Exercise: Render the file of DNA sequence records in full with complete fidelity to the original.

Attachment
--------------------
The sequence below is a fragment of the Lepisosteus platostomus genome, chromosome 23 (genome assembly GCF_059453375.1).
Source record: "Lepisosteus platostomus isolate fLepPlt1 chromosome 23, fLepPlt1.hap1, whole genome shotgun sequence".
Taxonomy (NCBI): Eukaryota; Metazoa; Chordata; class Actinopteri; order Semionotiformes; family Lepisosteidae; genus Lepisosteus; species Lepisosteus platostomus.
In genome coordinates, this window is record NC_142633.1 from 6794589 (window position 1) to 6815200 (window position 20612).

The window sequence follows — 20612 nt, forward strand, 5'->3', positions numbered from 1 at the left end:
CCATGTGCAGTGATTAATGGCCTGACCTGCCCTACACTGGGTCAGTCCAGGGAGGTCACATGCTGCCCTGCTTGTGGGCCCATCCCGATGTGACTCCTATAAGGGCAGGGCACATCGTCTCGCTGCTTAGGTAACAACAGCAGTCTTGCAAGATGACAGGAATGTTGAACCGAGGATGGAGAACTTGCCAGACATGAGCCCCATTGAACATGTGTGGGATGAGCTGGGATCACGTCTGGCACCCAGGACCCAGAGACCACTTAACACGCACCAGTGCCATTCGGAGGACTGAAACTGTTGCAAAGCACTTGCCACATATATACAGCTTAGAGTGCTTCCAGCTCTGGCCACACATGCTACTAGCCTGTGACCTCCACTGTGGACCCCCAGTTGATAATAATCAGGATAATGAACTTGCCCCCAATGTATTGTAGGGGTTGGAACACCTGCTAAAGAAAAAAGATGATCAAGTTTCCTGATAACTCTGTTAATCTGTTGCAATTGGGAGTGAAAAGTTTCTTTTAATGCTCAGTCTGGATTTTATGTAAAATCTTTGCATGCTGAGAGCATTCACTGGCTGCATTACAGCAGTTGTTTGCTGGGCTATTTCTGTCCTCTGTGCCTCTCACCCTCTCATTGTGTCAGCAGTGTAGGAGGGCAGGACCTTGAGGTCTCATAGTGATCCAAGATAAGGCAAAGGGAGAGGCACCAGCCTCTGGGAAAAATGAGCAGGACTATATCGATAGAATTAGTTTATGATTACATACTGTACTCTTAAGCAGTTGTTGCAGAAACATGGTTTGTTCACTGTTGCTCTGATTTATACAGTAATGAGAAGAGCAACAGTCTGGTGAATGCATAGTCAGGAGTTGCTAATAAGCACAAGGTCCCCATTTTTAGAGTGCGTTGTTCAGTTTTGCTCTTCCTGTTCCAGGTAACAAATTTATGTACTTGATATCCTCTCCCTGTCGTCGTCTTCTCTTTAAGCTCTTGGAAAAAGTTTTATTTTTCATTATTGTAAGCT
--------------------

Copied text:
The sequence below is a fragment of the Lepisosteus platostomus genome, chromosome 23 (genome assembly GCF_059453375.1).
Source record: "Lepisosteus platostomus isolate fLepPlt1 chromosome 23, fLepPlt1.hap1, whole genome shotgun sequence".
Taxonomy (NCBI): Eukaryota; Metazoa; Chordata; class Actinopteri; order Semionotiformes; family Lepisosteidae; genus Lepisosteus; species Lepisosteus platostomus.
In genome coordinates, this window is record NC_142633.1 from 6794589 (window position 1) to 6815200 (window position 20612).

The window sequence follows — 20612 nt, forward strand, 5'->3', positions numbered from 1 at the left end:
CCATGTGCAGTGATTAATGGCCTGACCTGCCCTACACTGGGTCAGTCCAGGGAGGTCACATGCTGCCCTGCTTGTGGGCCCATCCCGATGTGACTCCTATAAGGGCAGGGCACATCGTCTCGCTGCTTAGGTAACAACAGCAGTCTTGCAAGATGACAGGAATGTTGAACCGAGGATGGAGAACTTGCCAGACATGAGCCCCATTGAACATGTGTGGGATGAGCTGGGATCACGTCTGGCACCCAGGACCCAGAGACCACTTAACACGCACCAGTGCCATTCGGAGGACTGAAACTGTTGCAAAGCACTTGCCACATATATACAGCTTAGAGTGCTTCCAGCTCTGGCCACACATGCTACTAGCCTGTGACCTCCACTGTGGACCCCCAGTTGATAATAATCAGGATAATGAACTTGCCCCCAATGTATTGTAGGGGTTGGAACACCTGCTAAAGAAAAAAGATGATCAAGTTTCCTGATAACTCTGTTAATCTGTTGCAATTGGGAGTGAAAAGTTTCTTTTAATGCTCAGTCTGGATTTTATGTAAAATCTTTGCATGCTGAGAGCATTCACTGGCTGCATTACAGCAGTTGTTTGCTGGGCTATTTCTGTCCTCTGTGCCTCTCACCCTCTCATTGTGTCAGCAGTGTAGGAGGGCAGGACCTTGAGGTCTCATAGTGATCCAAGATAAGGCAAAGGGAGAGGCACCAGCCTCTGGGAAAAATGAGCAGGACTATATCGATAGAATTAGTTTATGATTACATACTGTACTCTTAAGCAGTTGTTGCAGAAACATGGTTTGTTCACTGTTGCTCTGATTTATACAGTAATGAGAAGAGCAACAGTCTGGTGAATGCATAGTCAGGAGTTGCTAATAAGCACAAGGTCCCCATTTTTAGAGTGCGTTGTTCAGTTTTGCTCTTCCTGTTCCAGGTAACAAATTTATGTACTTGATATCCTCTCCCTGTCGTCGTCTTCTCTTTAAGCTCTTGGAAAAAGTTTTATTTTTCATTATTGTAAGCT